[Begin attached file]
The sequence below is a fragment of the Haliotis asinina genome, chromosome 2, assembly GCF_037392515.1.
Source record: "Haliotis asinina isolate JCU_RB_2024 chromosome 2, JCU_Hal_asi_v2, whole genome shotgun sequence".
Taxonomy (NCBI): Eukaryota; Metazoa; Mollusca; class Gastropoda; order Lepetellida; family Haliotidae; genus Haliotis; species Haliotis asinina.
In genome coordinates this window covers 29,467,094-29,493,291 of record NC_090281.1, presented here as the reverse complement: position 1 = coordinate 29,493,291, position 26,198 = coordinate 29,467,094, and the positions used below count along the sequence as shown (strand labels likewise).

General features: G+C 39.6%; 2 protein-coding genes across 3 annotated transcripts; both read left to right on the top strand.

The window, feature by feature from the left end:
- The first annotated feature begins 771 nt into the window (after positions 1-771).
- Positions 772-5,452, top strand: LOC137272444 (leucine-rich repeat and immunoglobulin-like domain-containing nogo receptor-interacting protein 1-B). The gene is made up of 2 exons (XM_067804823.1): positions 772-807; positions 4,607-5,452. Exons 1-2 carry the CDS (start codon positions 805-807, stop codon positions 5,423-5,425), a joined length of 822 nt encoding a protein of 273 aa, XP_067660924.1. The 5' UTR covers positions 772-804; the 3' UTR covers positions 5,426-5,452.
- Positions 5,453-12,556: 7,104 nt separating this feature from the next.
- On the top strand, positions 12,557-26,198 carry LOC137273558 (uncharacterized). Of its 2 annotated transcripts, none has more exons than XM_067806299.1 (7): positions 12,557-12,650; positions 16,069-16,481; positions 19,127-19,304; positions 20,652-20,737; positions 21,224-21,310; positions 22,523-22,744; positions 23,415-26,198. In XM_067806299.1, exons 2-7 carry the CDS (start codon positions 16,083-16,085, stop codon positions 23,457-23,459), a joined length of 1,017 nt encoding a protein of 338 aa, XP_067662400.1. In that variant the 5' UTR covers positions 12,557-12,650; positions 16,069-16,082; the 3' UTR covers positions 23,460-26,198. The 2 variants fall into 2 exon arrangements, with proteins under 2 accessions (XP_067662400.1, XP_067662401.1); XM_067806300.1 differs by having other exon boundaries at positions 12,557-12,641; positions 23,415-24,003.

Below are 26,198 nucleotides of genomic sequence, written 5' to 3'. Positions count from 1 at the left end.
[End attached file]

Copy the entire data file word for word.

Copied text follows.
The sequence below is a fragment of the Haliotis asinina genome, chromosome 2, assembly GCF_037392515.1.
Source record: "Haliotis asinina isolate JCU_RB_2024 chromosome 2, JCU_Hal_asi_v2, whole genome shotgun sequence".
Taxonomy (NCBI): Eukaryota; Metazoa; Mollusca; class Gastropoda; order Lepetellida; family Haliotidae; genus Haliotis; species Haliotis asinina.
In genome coordinates this window covers 29,467,094-29,493,291 of record NC_090281.1, presented here as the reverse complement: position 1 = coordinate 29,493,291, position 26,198 = coordinate 29,467,094, and the positions used below count along the sequence as shown (strand labels likewise).

General features: G+C 39.6%; 2 protein-coding genes across 3 annotated transcripts; both read left to right on the top strand.

The window, feature by feature from the left end:
- The first annotated feature begins 771 nt into the window (after positions 1-771).
- Positions 772-5,452, top strand: LOC137272444 (leucine-rich repeat and immunoglobulin-like domain-containing nogo receptor-interacting protein 1-B). The gene is made up of 2 exons (XM_067804823.1): positions 772-807; positions 4,607-5,452. Exons 1-2 carry the CDS (start codon positions 805-807, stop codon positions 5,423-5,425), a joined length of 822 nt encoding a protein of 273 aa, XP_067660924.1. The 5' UTR covers positions 772-804; the 3' UTR covers positions 5,426-5,452.
- Positions 5,453-12,556: 7,104 nt separating this feature from the next.
- On the top strand, positions 12,557-26,198 carry LOC137273558 (uncharacterized). Of its 2 annotated transcripts, none has more exons than XM_067806299.1 (7): positions 12,557-12,650; positions 16,069-16,481; positions 19,127-19,304; positions 20,652-20,737; positions 21,224-21,310; positions 22,523-22,744; positions 23,415-26,198. In XM_067806299.1, exons 2-7 carry the CDS (start codon positions 16,083-16,085, stop codon positions 23,457-23,459), a joined length of 1,017 nt encoding a protein of 338 aa, XP_067662400.1. In that variant the 5' UTR covers positions 12,557-12,650; positions 16,069-16,082; the 3' UTR covers positions 23,460-26,198. The 2 variants fall into 2 exon arrangements, with proteins under 2 accessions (XP_067662400.1, XP_067662401.1); XM_067806300.1 differs by having other exon boundaries at positions 12,557-12,641; positions 23,415-24,003.

Below are 26,198 nucleotides of genomic sequence, written 5' to 3'. Positions count from 1 at the left end.